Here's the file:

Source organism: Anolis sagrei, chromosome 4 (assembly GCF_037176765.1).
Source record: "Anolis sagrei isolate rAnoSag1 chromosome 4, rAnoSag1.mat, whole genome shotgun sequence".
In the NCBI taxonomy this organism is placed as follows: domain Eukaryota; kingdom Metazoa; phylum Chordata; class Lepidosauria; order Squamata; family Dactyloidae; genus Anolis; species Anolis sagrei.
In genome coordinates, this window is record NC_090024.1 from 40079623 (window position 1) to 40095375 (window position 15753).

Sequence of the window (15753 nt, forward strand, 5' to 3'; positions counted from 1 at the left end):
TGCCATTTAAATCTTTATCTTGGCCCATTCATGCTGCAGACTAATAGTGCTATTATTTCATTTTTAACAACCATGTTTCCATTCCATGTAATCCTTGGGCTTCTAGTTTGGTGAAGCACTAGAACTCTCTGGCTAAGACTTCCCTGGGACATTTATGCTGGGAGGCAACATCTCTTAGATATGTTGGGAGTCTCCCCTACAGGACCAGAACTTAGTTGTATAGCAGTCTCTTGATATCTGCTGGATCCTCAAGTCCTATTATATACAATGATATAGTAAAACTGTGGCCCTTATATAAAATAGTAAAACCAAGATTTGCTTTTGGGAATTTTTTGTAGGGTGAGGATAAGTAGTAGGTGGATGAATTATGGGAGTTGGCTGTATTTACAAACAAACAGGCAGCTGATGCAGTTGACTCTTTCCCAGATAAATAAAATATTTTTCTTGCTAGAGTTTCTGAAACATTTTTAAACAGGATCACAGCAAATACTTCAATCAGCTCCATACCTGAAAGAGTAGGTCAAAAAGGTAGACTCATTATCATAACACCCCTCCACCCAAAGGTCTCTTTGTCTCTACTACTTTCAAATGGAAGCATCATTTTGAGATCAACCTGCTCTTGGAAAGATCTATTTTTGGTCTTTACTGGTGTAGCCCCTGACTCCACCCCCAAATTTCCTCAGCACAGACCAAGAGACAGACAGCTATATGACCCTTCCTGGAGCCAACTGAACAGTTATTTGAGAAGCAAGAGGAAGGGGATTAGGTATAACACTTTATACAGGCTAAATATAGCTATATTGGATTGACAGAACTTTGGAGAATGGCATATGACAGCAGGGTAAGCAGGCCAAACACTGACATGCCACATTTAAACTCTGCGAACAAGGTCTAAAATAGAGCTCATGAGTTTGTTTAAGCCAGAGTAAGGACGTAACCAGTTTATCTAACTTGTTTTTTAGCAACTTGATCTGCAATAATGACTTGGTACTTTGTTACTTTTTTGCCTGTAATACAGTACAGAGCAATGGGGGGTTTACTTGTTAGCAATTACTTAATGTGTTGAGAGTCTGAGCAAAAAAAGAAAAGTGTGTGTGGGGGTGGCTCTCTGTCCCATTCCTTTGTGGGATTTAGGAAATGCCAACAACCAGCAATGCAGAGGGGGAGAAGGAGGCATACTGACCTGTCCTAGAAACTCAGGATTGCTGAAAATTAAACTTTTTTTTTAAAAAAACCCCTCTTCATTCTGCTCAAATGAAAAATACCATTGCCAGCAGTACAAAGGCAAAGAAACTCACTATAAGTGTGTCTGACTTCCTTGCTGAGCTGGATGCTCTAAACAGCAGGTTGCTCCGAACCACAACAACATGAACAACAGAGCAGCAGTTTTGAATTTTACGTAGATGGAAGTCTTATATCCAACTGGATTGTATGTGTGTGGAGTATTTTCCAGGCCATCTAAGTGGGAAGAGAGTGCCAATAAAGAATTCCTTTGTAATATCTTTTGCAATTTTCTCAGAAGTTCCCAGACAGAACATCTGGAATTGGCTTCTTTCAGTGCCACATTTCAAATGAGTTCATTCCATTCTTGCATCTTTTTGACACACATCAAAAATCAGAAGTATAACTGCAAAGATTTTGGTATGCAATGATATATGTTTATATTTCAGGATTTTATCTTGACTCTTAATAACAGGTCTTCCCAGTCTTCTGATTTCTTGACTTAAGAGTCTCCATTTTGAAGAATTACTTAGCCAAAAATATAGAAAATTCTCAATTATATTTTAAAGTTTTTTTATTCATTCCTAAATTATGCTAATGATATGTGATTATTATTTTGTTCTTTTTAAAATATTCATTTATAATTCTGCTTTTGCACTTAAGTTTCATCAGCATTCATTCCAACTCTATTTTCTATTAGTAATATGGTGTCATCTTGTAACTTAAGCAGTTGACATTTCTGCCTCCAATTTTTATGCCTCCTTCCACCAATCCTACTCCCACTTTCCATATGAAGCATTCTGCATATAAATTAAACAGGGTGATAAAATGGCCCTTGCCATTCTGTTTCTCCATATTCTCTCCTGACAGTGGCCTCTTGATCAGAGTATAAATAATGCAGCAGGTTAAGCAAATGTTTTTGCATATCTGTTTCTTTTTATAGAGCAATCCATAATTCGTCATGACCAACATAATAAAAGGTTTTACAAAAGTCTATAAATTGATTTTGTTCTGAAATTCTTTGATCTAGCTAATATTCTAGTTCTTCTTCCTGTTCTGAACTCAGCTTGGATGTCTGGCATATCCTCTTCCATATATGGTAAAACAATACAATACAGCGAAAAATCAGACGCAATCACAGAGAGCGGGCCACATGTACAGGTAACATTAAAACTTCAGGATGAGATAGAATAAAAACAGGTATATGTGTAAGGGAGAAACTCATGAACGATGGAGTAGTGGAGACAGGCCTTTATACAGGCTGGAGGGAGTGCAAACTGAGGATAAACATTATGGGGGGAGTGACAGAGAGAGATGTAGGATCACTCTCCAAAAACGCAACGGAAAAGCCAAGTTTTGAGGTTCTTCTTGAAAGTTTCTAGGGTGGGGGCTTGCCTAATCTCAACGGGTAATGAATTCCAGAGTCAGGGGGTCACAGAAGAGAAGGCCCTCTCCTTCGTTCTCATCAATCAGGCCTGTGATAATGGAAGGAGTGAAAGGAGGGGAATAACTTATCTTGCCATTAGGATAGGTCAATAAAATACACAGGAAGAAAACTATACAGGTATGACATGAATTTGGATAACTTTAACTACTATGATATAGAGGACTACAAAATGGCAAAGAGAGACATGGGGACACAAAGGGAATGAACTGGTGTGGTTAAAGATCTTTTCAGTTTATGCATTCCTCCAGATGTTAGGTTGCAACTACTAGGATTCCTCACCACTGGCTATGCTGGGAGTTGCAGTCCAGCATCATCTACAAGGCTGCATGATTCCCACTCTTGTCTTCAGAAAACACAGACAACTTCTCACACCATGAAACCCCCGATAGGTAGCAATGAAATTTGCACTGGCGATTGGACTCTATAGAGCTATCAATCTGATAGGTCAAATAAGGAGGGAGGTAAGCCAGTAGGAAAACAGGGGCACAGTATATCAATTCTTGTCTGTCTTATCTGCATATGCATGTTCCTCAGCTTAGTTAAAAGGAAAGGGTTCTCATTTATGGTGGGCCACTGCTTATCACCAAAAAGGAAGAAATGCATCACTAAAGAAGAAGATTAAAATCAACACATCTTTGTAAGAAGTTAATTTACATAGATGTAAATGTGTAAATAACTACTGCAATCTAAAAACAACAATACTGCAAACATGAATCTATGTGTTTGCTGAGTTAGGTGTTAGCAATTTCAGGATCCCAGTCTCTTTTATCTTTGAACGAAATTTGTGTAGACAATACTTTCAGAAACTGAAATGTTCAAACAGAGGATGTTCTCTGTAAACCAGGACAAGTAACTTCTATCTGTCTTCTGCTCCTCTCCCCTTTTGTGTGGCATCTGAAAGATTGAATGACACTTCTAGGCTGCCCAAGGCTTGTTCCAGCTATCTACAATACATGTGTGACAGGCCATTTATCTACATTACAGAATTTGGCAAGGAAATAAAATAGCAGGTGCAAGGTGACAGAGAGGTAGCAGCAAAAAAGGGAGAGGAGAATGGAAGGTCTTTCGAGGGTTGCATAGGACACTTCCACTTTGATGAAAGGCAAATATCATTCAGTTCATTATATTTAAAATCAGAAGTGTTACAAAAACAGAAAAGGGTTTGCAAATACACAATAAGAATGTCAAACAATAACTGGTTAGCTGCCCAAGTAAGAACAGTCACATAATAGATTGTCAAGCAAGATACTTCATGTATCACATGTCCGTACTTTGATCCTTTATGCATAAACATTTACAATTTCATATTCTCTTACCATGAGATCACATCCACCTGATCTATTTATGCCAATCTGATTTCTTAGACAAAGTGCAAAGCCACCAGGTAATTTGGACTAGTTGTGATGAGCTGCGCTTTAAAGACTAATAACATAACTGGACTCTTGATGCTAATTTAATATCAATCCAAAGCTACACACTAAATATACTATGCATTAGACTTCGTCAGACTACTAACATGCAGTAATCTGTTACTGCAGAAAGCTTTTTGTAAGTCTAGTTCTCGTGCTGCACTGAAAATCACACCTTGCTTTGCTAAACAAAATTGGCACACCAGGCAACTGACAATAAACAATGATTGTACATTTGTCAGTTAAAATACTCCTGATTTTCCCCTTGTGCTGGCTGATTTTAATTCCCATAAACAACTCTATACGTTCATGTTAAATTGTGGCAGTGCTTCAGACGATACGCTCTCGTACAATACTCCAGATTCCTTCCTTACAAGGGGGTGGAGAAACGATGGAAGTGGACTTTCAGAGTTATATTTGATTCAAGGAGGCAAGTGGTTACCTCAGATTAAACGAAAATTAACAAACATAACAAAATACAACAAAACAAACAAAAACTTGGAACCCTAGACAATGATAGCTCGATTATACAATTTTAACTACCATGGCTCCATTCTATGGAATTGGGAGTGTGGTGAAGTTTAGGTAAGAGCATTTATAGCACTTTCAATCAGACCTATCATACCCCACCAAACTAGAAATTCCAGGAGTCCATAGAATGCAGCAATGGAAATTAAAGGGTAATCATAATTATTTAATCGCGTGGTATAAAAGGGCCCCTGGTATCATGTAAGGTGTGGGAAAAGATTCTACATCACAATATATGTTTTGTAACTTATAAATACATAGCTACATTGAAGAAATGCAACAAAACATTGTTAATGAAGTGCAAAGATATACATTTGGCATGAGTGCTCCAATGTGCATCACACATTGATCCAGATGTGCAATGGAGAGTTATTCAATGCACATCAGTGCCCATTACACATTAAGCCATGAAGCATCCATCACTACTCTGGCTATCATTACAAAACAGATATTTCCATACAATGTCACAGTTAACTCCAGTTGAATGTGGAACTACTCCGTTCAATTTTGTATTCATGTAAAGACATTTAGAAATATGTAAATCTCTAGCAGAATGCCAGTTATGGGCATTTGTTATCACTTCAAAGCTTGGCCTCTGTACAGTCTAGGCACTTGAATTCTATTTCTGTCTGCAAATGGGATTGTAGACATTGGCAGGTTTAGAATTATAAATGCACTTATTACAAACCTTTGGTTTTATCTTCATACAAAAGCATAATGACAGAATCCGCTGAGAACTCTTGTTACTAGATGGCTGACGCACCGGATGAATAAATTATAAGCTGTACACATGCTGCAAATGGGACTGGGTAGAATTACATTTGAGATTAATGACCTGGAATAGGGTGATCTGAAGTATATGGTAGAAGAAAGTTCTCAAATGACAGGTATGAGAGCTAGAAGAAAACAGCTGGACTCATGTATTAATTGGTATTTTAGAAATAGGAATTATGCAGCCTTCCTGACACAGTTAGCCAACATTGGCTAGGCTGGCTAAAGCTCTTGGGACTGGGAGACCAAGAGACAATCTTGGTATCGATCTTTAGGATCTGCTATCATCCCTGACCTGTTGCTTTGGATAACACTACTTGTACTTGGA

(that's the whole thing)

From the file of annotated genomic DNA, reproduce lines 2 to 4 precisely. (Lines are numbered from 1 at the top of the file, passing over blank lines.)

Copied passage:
Source record: "Anolis sagrei isolate rAnoSag1 chromosome 4, rAnoSag1.mat, whole genome shotgun sequence".
In the NCBI taxonomy this organism is placed as follows: domain Eukaryota; kingdom Metazoa; phylum Chordata; class Lepidosauria; order Squamata; family Dactyloidae; genus Anolis; species Anolis sagrei.
In genome coordinates, this window is record NC_090024.1 from 40079623 (window position 1) to 40095375 (window position 15753).